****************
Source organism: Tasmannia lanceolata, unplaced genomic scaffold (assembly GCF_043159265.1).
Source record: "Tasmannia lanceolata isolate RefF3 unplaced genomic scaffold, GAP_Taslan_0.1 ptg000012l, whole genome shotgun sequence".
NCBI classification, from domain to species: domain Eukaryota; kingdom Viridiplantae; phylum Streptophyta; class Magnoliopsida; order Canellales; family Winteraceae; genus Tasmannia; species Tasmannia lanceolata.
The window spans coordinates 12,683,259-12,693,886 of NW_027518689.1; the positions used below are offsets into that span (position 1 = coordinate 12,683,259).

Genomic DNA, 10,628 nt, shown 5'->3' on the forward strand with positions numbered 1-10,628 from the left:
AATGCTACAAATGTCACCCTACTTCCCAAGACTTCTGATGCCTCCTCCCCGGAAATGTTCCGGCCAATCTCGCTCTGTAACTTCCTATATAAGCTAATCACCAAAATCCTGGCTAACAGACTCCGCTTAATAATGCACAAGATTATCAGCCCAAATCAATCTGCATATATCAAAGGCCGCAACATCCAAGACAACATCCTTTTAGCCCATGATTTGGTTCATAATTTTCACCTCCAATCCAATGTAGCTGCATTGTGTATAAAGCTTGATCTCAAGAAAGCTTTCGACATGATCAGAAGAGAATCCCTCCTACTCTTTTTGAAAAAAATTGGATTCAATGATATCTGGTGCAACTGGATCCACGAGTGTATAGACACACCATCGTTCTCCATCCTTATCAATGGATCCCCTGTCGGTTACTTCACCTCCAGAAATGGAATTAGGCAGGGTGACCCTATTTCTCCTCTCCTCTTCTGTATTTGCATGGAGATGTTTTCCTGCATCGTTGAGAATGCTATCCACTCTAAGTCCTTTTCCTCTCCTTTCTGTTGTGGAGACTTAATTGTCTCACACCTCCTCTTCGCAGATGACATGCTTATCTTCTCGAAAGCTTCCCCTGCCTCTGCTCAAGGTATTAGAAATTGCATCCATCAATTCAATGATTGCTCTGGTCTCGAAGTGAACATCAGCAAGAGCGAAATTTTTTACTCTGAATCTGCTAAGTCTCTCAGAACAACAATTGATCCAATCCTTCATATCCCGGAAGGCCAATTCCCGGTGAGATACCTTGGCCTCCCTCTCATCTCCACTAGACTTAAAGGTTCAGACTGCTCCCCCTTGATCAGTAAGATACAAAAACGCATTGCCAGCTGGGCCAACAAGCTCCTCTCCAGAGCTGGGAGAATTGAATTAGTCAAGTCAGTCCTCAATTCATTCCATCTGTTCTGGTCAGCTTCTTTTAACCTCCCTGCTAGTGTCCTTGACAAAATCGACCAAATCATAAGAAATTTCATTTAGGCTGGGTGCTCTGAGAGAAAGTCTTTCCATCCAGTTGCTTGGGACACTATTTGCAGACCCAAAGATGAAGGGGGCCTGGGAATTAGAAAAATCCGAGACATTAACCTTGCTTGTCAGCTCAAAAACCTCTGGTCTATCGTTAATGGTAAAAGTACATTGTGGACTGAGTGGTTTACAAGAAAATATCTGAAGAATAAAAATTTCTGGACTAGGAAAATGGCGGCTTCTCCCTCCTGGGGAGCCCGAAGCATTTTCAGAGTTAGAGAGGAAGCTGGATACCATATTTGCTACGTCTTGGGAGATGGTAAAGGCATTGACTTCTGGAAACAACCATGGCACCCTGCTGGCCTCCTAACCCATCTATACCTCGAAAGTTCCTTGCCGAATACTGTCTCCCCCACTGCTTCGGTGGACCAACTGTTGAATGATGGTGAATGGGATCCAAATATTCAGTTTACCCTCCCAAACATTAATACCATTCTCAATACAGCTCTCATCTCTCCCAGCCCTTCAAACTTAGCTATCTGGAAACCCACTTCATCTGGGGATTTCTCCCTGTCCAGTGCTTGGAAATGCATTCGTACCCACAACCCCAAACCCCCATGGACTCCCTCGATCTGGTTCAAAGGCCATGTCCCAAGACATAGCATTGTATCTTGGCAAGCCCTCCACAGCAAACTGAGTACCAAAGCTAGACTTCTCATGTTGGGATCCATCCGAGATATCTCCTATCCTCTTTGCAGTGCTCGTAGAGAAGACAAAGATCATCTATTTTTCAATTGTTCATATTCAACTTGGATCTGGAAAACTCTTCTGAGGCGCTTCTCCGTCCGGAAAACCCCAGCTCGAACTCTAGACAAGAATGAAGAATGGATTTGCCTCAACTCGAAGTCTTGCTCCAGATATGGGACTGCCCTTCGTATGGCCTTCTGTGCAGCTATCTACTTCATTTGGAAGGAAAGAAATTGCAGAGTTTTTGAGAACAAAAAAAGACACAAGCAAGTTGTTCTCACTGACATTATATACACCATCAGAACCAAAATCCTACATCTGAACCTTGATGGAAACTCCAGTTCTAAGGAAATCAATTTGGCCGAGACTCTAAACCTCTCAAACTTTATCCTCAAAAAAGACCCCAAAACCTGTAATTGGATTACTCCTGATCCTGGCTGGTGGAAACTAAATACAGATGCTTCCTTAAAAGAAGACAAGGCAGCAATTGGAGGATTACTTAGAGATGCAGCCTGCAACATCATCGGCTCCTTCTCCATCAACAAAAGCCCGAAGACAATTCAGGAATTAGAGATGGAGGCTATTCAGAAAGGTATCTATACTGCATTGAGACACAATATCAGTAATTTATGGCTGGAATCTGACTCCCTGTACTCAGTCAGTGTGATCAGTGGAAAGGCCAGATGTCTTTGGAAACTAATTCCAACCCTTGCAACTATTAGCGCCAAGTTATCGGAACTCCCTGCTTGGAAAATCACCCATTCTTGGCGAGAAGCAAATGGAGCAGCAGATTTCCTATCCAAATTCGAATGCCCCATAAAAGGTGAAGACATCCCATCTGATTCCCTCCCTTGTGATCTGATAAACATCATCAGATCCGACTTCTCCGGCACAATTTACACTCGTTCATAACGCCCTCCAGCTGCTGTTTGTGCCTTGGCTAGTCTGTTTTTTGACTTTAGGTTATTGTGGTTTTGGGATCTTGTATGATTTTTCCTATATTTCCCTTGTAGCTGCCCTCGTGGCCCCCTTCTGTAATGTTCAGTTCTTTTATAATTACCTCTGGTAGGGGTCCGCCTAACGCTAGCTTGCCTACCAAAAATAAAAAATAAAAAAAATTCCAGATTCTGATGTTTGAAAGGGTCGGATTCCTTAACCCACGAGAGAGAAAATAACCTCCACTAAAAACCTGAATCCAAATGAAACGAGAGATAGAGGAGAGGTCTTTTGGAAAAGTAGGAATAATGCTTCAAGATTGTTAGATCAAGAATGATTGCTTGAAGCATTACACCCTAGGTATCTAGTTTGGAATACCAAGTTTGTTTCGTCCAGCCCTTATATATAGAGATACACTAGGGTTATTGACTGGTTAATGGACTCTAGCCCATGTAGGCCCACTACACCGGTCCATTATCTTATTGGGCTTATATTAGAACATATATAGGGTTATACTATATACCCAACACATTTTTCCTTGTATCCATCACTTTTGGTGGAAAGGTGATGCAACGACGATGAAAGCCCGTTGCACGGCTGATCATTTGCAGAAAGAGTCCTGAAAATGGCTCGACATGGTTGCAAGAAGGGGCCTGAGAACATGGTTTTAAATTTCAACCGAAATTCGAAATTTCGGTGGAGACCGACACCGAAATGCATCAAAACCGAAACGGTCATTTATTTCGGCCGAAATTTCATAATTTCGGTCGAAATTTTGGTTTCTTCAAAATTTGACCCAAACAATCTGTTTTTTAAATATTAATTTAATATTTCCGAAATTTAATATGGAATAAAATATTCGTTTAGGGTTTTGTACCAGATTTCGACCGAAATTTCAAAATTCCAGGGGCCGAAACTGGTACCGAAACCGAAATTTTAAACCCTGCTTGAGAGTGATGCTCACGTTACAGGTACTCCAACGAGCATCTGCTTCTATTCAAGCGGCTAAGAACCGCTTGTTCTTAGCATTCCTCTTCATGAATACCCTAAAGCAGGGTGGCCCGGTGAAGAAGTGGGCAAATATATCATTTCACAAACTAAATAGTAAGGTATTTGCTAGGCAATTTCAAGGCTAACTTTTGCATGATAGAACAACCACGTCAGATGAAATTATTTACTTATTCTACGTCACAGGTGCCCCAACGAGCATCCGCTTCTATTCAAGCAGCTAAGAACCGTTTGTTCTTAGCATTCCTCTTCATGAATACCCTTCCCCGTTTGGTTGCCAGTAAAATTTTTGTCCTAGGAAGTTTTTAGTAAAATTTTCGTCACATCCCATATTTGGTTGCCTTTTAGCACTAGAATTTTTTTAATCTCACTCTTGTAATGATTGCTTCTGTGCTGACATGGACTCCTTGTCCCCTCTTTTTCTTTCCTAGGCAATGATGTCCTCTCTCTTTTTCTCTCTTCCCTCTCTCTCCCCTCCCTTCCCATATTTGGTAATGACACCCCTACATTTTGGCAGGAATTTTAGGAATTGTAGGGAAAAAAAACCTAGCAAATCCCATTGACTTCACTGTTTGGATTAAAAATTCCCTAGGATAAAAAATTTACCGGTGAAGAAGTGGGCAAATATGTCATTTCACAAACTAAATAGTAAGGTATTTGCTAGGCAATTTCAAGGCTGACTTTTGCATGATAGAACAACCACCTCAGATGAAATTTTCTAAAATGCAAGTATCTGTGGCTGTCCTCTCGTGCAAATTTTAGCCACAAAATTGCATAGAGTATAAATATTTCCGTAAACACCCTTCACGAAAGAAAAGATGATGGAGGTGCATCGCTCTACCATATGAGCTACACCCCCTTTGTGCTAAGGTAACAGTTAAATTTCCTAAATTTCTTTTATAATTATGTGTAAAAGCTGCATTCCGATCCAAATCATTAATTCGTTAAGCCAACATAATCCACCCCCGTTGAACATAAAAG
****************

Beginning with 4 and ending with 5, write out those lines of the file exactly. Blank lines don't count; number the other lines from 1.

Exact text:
The window spans coordinates 12,683,259-12,693,886 of NW_027518689.1; the positions used below are offsets into that span (position 1 = coordinate 12,683,259).

Genomic DNA, 10,628 nt, shown 5'->3' on the forward strand with positions numbered 1-10,628 from the left: